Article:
The spur trail to Little Devil's Tower involved some short vertical climbs, the first was about 15 feet, manageable in the rain with the natural and hand placed stones in the crevice, but the next vertical was on a sheer rock face and with the rain coming down attempting the ascent probably would have been a bad idea so I turned around and went back to Trail 4.
Trail markings were pretty good although there were times when I wished there were more marking. The snow may have scared people away. I only encountered six people during the entire 8 miles. With snow covered ground the obvious trail had disappeared, no foot prints in the snow because everyone was long gone, and there were no markers on the trees at critical times so the direction was occasionally confusing coming back down. I came down on a different trail so everything was new and took some short and inadvertent “spur trails” to nowhere.
The USGS Medallion is about 300 feet N-NW of the Observation Tower on the peak and that too was beyond common sense to try to reach in the accumulating snow. Plus, the peak is sacred ground for the Lakota First Nations People and other people and a hiker will see prayer flags attached to trees around the peak and I did not want to take a chance on disturbing them.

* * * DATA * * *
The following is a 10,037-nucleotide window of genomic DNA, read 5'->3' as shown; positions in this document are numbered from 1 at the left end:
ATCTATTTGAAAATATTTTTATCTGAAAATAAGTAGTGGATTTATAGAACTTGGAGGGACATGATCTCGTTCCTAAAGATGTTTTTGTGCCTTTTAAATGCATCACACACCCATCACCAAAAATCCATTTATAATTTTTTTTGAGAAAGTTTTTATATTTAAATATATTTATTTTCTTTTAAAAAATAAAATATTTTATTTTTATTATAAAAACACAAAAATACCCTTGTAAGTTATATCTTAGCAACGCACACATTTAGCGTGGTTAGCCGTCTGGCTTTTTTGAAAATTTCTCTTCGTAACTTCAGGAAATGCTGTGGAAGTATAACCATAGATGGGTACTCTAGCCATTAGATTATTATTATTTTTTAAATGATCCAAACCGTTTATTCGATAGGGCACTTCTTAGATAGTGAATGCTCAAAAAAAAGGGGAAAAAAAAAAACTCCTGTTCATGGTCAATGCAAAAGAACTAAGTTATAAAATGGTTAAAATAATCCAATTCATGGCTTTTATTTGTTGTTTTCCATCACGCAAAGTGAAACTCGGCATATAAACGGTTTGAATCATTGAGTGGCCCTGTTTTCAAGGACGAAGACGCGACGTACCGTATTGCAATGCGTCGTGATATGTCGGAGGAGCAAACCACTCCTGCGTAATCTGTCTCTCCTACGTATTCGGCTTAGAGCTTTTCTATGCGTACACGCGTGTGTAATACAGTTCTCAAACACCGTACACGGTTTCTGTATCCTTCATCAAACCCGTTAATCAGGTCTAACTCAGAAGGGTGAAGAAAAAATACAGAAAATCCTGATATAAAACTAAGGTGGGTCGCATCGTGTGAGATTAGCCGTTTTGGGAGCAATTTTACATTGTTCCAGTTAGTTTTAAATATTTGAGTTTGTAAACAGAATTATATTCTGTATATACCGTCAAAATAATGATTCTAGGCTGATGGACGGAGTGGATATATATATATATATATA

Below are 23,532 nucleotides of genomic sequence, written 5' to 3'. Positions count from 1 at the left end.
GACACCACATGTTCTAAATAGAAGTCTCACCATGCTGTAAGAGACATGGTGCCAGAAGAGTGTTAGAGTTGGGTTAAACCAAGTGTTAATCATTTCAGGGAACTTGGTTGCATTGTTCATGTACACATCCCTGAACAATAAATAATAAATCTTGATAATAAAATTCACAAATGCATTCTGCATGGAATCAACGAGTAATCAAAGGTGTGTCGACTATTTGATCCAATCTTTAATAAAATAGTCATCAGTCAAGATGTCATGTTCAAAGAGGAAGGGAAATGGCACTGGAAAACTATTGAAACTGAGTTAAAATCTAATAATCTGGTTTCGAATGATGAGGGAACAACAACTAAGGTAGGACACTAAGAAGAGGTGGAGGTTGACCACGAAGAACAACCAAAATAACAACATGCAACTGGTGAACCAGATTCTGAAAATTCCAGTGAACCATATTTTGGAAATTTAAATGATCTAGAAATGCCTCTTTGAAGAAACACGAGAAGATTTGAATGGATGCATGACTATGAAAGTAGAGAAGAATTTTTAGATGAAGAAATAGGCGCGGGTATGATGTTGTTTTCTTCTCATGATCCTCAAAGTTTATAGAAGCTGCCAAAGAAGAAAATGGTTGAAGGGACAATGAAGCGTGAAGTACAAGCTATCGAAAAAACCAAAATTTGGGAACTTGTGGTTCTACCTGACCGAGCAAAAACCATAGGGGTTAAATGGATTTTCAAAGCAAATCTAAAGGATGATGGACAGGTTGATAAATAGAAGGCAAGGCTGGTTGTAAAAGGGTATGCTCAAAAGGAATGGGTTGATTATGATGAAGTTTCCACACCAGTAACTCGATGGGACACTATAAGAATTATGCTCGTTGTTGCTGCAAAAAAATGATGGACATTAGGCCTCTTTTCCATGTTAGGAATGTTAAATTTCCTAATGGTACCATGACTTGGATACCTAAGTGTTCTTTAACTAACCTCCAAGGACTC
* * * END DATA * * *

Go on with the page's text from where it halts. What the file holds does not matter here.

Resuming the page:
The entire hike was an incredible experience! I was the last person to leave the snow covered parking lot. Black Elk Peak (BEP) closed the next day. BEP is in Custer State Park and a $20 one day access fee was required. Also, a Trail Registration card needed to be completed once you cross in the Black Hills National Forest and a copy left in the overflowing trail registration boxes. The entire area is another beautiful area of the USA even in the wind driven rain and snow.